Friday, April 21, 2017

Dandelions: Free, Highly Nutritious, Abundant Food!

Dandelions are plentiful throughout most of the United States.
Dandelions are some of the first fresh greens available in the spring.
Collecting dandelions is usually very easy.
I love foraging for wild greens, especially, in the spring while I wait for my lettuce and spinach to grow.
My lettuce sprouts.

This spring I have been eating a lot of dandelions.
A bowlful of dandelion greens, while not pretty, very appetizing.
We have them all over our yard.
Dandelions all-over our yard.

I use a spade and dig up the whole plant.
Preparing the whole plant for cooking.
It is really easy. I push the spade into the dirt right at the base of the dandelion with my foot, then tilt it back. You can feel the root go, "Pop!" Then I pull the plant out, brush off the dirt and remove any bad leaves.
Discarding the less than vibrant leaves.

I like to get as much root as possible because they are so nutrient dense. I wash and pare them before cooking. I hope to learn how to prepare them for medicinal teas in the future.
Preparing dandelion roots for cooking.
When I have  harvested dandelions I throw them in a sink full of water. I add a splash of white vinegar and soak them for 20+ minutes.
Washing dandelion greens.
I swish them around to loosen up any dirt. Once washed, I cut off the root ends and chop the greens. I discard any opened up flowers. They are to fuzzy for my liking. But, I keep the closed buds. They are pretty tasty.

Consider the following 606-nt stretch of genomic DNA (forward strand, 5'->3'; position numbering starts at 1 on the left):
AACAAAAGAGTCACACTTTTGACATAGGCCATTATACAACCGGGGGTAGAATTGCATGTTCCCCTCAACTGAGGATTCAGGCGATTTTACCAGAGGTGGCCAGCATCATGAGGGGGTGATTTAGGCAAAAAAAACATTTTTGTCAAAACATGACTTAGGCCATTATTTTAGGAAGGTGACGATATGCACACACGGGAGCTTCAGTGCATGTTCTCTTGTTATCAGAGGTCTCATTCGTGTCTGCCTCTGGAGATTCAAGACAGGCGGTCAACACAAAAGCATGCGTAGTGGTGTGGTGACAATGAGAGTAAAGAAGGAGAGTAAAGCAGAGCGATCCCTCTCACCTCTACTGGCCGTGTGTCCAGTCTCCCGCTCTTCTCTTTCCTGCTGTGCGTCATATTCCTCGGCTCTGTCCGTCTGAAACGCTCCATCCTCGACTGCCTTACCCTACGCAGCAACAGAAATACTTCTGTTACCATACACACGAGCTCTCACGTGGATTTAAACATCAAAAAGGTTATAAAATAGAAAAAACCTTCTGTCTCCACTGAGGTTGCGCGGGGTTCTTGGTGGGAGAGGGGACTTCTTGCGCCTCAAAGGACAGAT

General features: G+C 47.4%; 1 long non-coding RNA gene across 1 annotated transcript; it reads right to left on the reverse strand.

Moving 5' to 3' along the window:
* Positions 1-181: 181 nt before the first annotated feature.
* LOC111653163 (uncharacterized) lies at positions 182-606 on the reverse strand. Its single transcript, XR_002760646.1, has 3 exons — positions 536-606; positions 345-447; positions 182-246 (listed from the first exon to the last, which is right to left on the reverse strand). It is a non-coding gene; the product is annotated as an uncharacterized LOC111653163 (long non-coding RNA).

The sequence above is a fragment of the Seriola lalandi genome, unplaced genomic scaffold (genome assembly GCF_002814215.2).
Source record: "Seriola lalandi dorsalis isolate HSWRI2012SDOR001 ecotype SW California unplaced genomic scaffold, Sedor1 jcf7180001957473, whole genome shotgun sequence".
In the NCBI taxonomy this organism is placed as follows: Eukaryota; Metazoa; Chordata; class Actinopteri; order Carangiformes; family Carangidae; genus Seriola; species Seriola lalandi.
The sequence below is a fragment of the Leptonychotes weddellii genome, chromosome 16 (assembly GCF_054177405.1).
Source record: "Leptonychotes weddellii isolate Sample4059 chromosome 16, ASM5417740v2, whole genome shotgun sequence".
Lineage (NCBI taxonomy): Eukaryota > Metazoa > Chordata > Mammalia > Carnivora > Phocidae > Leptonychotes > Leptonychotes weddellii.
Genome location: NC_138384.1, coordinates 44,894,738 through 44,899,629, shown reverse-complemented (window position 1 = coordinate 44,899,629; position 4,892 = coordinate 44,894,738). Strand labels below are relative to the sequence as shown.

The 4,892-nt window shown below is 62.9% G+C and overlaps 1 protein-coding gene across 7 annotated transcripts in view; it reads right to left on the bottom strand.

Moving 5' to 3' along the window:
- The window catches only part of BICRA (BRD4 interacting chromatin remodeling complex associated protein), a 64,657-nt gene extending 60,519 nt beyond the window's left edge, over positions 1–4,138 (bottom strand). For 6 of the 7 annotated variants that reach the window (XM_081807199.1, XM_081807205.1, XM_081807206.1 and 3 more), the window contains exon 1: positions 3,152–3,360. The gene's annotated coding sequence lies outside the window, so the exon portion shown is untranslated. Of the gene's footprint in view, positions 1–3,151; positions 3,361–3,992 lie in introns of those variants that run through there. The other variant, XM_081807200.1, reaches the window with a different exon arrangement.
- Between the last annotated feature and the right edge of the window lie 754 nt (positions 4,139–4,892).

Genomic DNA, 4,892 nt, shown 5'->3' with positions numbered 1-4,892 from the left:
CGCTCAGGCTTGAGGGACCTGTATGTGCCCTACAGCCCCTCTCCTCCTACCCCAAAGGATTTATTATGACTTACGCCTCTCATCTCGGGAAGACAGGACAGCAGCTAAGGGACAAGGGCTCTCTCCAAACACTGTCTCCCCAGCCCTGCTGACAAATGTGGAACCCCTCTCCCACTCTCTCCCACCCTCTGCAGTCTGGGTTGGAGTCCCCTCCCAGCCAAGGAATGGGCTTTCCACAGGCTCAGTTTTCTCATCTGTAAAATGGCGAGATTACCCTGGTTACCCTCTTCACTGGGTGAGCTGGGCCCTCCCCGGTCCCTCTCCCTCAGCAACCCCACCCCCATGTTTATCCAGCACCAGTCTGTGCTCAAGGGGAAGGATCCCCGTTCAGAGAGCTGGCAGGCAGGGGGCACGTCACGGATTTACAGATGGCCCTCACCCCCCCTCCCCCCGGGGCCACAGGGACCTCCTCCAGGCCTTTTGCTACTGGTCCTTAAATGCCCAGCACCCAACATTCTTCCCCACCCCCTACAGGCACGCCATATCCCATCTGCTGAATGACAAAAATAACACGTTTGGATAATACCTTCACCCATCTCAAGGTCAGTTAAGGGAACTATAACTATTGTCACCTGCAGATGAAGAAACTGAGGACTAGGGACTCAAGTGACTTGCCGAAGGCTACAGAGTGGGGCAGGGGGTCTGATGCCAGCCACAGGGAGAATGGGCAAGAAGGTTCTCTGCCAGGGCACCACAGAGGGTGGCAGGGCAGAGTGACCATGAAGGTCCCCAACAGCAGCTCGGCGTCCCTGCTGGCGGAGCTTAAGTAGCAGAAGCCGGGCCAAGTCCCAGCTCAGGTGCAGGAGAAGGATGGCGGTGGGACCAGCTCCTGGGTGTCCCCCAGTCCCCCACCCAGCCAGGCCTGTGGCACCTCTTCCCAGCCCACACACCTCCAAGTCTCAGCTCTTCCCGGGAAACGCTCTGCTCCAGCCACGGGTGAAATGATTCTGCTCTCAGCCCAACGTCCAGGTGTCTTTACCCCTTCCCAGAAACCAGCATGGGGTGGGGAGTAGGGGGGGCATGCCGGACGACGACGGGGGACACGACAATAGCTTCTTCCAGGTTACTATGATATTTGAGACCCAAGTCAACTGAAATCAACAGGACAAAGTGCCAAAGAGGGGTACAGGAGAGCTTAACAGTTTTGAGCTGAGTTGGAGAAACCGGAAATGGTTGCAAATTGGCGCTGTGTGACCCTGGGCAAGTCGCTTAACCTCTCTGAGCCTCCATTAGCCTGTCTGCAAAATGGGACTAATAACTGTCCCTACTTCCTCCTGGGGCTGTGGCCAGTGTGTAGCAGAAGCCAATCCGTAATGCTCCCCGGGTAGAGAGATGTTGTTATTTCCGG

Chopped dandelion greens.
I bring a large pot of water to a boil. When it comes to a boil I throw the prepared dandelions in the water. I boil them for about 5 minutes.
Boiling dandelion greens to remove the bitter compounds.
Then I pour out the water and drain the greens. This step gets rid of the bitter chemicals in the leaves. I know that it must also be diminishing the vitamins and minerals somewhat, but I can hardly tolerate the bitterness in non-boiled dandelions.
Draining the boiled dandelion greens.
After this point I like to eat the dandelion greens a number of ways. I fix them like I would spinach or other greens, sauteing them with some onions, garlic, and salt.

They make a good wilted salad with bacon grease, apple cider vinegar, and a little sugar (I have used chicken fat, apple cider vinegar, liquid smoke, and molasses).
They are great in soup, also.
Dandelion soup.
Especially when combined with spring onions and some type of fish.
I made a large batch of dandelion soup with beef bone broth.
When I eat dandelion greens raw I put them into a salad with lettuce and other greens to help dilute the bitterness.
Salad with dandelion greens, narrowleaf plantain, garlic mustard greens, violet blossoms, shredded carrot, cucumber, and lettuce.
Dandelions are high in vitamin A and vitamin K. 1 cup of chopped, raw dandelion greens contains over 200% of the daily recommended value of vitamin A and over 500% of the daily recommended value of vitamin K.

Dandelion greens are also high in vitamin C, Potassium, and Iron.

Dandelions are, also, said to be very good for kidney and liver health.

If you follow this link you can read a comprehensive analysis of the vitamins, nutrients, and minerals contained in dandelions. The chart also compares dandelions side by side with kale and collard greens.

A word of caution: dandelions are a diuretic and a laxitve, so be careful about eating them in huge quantities. :)

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